Instead, every citizen (wherever in the state they live) is tagged with a "national" sub-identity in addition to their citizenship, and there are institutions, parliaments, voting procedures, etc. for each separate nationality within the state structure.

Lenin - and indeed the majority in the Second International - criticised that as a scheme likely to consolidate and congeal national divisions, rather than contribute to workers' unity.

Israel, as it happens, does tag each citizen with a "national" sub-identity. But, I'm glad to say, since 2005 that tag no longer appears on citizens' identity cards. There are no voting procedures "by nationality".

My argument is that to boost the official "national" sub-identity stamp, let alone construct a series of institutions on the basis of it, would be a step backwards, for the reasons cited by Lenin.

And well-intentioned measures tending that way - like for example the creation of an "Arab University" alongside Israel's other universities - would be a step back. Better to get the existing universities to offer teaching in Arabic (as the University of Barcelona teaches many courses in duplicate, in Catalan and in Spanish) and to get more universities up to the level of Haifa University, where over 40% of the students are Arab.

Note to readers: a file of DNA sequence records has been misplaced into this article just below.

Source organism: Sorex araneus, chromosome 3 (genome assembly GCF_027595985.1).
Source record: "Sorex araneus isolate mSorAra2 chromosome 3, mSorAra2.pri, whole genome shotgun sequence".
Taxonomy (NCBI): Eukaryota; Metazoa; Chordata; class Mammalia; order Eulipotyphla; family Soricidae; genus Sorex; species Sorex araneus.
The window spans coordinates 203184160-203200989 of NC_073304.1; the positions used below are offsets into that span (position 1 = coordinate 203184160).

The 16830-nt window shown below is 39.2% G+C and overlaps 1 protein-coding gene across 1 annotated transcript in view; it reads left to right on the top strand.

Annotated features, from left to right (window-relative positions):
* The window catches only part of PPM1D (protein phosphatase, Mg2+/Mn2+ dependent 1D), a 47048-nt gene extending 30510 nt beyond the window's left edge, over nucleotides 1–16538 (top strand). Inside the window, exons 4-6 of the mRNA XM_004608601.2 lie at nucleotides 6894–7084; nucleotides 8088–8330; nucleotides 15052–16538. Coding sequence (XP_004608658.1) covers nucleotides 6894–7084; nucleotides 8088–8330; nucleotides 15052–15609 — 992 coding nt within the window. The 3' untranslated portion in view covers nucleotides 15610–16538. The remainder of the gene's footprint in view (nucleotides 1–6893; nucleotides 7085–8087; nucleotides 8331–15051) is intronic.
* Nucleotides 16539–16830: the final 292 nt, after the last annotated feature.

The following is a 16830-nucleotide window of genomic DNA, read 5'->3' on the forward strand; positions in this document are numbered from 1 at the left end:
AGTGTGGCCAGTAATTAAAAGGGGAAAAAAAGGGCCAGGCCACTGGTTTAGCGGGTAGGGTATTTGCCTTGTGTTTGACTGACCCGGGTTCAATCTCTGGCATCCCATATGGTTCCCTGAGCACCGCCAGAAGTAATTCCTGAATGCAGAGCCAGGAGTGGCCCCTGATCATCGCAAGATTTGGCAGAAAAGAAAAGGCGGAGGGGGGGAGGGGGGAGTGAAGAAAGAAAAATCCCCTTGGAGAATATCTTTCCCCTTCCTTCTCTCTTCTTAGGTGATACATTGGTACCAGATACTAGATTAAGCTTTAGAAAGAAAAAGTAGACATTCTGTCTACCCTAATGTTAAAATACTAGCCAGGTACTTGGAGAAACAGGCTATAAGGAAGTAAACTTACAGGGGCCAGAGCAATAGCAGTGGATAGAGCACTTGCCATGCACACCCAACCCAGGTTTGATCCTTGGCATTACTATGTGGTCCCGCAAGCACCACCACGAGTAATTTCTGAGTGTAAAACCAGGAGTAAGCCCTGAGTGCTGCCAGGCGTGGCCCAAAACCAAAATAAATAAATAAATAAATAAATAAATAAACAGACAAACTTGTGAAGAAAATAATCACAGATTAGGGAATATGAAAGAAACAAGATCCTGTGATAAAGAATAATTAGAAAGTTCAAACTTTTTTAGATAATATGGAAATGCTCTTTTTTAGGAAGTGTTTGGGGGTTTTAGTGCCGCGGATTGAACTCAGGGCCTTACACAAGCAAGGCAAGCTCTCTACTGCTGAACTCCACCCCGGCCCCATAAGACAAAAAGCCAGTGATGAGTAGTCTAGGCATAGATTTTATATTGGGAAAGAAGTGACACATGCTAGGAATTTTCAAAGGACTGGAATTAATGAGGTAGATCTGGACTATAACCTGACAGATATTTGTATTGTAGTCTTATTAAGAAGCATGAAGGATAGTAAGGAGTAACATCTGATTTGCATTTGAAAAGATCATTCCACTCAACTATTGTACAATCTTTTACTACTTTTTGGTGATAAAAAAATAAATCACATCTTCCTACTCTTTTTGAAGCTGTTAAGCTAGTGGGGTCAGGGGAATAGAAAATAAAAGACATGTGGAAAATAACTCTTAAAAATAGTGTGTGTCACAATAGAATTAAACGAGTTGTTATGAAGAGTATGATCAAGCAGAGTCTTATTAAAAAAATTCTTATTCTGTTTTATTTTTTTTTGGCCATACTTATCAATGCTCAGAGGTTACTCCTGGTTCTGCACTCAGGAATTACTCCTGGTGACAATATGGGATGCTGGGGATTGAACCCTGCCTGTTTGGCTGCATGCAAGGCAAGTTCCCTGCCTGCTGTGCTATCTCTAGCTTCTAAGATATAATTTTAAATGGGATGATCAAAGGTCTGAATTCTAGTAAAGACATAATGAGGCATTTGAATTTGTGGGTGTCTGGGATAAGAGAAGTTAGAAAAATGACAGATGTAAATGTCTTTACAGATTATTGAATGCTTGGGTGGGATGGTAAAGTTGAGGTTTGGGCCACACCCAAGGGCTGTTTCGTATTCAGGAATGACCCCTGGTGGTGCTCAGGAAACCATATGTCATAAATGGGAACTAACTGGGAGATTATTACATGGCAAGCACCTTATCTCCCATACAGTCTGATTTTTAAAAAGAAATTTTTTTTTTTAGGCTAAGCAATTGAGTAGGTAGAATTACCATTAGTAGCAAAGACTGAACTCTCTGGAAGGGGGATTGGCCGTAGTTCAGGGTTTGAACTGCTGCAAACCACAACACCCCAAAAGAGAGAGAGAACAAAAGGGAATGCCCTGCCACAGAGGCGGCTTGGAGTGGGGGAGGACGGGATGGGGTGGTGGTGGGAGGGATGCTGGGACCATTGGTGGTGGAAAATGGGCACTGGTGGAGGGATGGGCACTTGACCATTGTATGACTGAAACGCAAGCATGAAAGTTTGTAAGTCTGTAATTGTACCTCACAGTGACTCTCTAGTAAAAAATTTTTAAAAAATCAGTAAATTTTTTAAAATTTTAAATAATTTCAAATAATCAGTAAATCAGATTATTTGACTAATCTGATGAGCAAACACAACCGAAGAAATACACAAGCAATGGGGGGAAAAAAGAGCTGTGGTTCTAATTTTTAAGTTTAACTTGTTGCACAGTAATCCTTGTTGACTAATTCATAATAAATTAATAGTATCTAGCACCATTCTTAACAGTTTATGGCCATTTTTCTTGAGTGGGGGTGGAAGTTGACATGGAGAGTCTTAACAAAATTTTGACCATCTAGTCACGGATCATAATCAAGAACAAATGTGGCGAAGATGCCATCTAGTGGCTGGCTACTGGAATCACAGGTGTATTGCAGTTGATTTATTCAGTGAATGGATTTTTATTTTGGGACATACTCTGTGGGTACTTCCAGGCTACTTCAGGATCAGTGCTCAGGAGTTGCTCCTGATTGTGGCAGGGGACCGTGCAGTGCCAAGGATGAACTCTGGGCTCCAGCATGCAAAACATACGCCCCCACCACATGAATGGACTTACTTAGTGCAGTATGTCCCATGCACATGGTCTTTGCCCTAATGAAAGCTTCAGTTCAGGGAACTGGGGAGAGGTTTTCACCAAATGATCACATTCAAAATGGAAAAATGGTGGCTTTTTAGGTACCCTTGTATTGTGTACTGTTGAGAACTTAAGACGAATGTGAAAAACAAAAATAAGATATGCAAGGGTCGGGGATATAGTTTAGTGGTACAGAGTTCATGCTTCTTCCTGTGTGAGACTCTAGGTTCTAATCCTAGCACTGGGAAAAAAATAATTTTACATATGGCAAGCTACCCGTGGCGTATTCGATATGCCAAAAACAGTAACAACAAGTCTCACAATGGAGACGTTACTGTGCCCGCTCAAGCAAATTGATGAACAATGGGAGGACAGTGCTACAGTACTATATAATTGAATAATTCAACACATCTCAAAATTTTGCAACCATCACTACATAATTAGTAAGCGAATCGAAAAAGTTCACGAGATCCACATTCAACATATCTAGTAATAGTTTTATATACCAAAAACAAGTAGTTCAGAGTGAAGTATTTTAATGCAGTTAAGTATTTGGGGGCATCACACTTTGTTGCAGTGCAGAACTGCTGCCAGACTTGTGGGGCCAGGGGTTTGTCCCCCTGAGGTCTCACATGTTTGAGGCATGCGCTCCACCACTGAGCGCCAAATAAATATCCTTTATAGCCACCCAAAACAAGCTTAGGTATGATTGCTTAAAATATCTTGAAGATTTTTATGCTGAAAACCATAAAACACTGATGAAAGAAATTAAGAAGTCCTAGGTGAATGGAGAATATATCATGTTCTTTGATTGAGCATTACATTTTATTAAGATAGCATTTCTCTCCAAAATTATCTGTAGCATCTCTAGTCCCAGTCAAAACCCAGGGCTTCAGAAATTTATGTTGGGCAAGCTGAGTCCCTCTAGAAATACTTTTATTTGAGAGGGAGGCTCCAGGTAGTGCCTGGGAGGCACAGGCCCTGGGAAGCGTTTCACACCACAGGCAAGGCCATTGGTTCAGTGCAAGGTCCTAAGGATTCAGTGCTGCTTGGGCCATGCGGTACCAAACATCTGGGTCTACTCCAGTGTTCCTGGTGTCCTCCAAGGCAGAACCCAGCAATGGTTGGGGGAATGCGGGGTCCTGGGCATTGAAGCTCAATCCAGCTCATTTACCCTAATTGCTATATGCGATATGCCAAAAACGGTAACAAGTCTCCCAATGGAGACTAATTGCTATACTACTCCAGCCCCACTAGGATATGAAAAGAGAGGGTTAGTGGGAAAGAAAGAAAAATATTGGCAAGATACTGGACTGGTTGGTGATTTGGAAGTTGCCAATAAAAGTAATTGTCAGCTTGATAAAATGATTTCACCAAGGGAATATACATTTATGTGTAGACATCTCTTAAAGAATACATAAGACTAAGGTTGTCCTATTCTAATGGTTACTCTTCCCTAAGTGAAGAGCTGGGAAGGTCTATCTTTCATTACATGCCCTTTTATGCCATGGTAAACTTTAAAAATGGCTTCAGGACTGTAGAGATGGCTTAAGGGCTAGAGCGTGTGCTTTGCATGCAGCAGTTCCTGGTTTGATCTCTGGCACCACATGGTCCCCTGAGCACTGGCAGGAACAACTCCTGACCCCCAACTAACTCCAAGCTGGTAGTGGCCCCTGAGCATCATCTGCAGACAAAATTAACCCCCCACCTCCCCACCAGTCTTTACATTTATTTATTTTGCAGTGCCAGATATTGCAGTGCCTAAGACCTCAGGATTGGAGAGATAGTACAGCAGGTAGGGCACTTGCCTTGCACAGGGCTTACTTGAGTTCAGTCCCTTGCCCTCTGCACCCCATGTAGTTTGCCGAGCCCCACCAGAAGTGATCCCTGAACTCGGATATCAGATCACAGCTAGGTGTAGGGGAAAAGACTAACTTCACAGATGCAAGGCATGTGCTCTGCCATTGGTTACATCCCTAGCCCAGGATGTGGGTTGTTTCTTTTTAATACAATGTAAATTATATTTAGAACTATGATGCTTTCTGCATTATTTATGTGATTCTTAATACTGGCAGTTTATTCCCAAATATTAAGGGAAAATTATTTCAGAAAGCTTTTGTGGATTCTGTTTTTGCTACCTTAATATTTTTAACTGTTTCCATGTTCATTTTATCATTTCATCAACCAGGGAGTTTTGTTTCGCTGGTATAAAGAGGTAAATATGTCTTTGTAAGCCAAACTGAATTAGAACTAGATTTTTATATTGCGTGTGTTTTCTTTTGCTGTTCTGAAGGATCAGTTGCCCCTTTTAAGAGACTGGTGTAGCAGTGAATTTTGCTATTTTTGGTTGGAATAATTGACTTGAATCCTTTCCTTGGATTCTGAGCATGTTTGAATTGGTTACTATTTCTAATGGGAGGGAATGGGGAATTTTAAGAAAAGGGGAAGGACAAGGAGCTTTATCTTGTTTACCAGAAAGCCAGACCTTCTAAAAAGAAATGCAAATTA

Better to remove the tagging by "national" sub-identity altogether. Better a strong drive to equalise Arab employment in public services. Better to create more than the current pioneering few dual-language Hebrew-Arabic schools. And so on.

And better, of course, to abolish Israel's archaic marriage laws, inherited from the British Mandate, which make it impossible to marry across defined religious-community boundaries without going abroad and getting a foreign marriage which will then be recognised in Israel.

An approach by way of equality and integration would also have the advantage of helping the considerable minority of Israel's population who are currently classified as neither "Jewish" nor "Arab" - about 5%, or more than the Muslim minority in Britain, or the total of the Asian-minority populations in the USA.

Yes, you could call that "a more rational and intelligent [attempt] to knit two communities in a common homeland", but to call it binationalism is at best confusing.